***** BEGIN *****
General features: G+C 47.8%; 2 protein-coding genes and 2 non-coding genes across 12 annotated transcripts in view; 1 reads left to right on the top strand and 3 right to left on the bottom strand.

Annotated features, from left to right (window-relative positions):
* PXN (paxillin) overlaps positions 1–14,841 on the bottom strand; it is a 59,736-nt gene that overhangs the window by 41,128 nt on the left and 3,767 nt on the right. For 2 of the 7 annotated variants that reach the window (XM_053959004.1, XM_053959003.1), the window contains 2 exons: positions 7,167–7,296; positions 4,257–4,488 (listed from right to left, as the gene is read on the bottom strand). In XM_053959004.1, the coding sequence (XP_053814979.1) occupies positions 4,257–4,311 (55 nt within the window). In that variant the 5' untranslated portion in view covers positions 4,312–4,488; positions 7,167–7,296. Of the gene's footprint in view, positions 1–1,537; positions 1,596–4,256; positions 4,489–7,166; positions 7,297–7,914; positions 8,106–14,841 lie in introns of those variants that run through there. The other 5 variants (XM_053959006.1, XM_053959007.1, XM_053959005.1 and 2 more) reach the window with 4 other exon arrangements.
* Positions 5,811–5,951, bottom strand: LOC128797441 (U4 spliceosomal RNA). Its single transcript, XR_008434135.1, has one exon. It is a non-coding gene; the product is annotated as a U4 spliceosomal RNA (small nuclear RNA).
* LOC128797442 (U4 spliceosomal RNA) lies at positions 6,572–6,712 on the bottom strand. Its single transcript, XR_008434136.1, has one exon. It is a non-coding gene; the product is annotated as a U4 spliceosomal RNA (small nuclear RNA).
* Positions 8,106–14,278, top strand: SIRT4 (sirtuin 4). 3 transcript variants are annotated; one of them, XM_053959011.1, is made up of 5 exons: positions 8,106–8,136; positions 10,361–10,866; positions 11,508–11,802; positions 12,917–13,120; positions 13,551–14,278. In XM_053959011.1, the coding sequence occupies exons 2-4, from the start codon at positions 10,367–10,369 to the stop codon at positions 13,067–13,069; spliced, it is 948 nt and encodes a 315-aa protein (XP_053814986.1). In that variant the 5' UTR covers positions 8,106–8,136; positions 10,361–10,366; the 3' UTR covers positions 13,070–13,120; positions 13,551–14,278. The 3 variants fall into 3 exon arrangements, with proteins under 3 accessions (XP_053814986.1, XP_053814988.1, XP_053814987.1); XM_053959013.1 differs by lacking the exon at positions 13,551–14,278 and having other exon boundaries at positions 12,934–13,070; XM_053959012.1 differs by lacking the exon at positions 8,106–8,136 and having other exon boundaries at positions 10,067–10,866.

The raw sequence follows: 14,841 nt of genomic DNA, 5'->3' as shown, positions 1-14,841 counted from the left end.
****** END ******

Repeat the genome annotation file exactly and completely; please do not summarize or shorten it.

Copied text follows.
General features: G+C 47.8%; 2 protein-coding genes and 2 non-coding genes across 12 annotated transcripts in view; 1 reads left to right on the top strand and 3 right to left on the bottom strand.

Annotated features, from left to right (window-relative positions):
* PXN (paxillin) overlaps positions 1–14,841 on the bottom strand; it is a 59,736-nt gene that overhangs the window by 41,128 nt on the left and 3,767 nt on the right. For 2 of the 7 annotated variants that reach the window (XM_053959004.1, XM_053959003.1), the window contains 2 exons: positions 7,167–7,296; positions 4,257–4,488 (listed from right to left, as the gene is read on the bottom strand). In XM_053959004.1, the coding sequence (XP_053814979.1) occupies positions 4,257–4,311 (55 nt within the window). In that variant the 5' untranslated portion in view covers positions 4,312–4,488; positions 7,167–7,296. Of the gene's footprint in view, positions 1–1,537; positions 1,596–4,256; positions 4,489–7,166; positions 7,297–7,914; positions 8,106–14,841 lie in introns of those variants that run through there. The other 5 variants (XM_053959006.1, XM_053959007.1, XM_053959005.1 and 2 more) reach the window with 4 other exon arrangements.
* Positions 5,811–5,951, bottom strand: LOC128797441 (U4 spliceosomal RNA). Its single transcript, XR_008434135.1, has one exon. It is a non-coding gene; the product is annotated as a U4 spliceosomal RNA (small nuclear RNA).
* LOC128797442 (U4 spliceosomal RNA) lies at positions 6,572–6,712 on the bottom strand. Its single transcript, XR_008434136.1, has one exon. It is a non-coding gene; the product is annotated as a U4 spliceosomal RNA (small nuclear RNA).
* Positions 8,106–14,278, top strand: SIRT4 (sirtuin 4). 3 transcript variants are annotated; one of them, XM_053959011.1, is made up of 5 exons: positions 8,106–8,136; positions 10,361–10,866; positions 11,508–11,802; positions 12,917–13,120; positions 13,551–14,278. In XM_053959011.1, the coding sequence occupies exons 2-4, from the start codon at positions 10,367–10,369 to the stop codon at positions 13,067–13,069; spliced, it is 948 nt and encodes a 315-aa protein (XP_053814986.1). In that variant the 5' UTR covers positions 8,106–8,136; positions 10,361–10,366; the 3' UTR covers positions 13,070–13,120; positions 13,551–14,278. The 3 variants fall into 3 exon arrangements, with proteins under 3 accessions (XP_053814986.1, XP_053814988.1, XP_053814987.1); XM_053959013.1 differs by lacking the exon at positions 13,551–14,278 and having other exon boundaries at positions 12,934–13,070; XM_053959012.1 differs by lacking the exon at positions 8,106–8,136 and having other exon boundaries at positions 10,067–10,866.

The raw sequence follows: 14,841 nt of genomic DNA, 5'->3' as shown, positions 1-14,841 counted from the left end.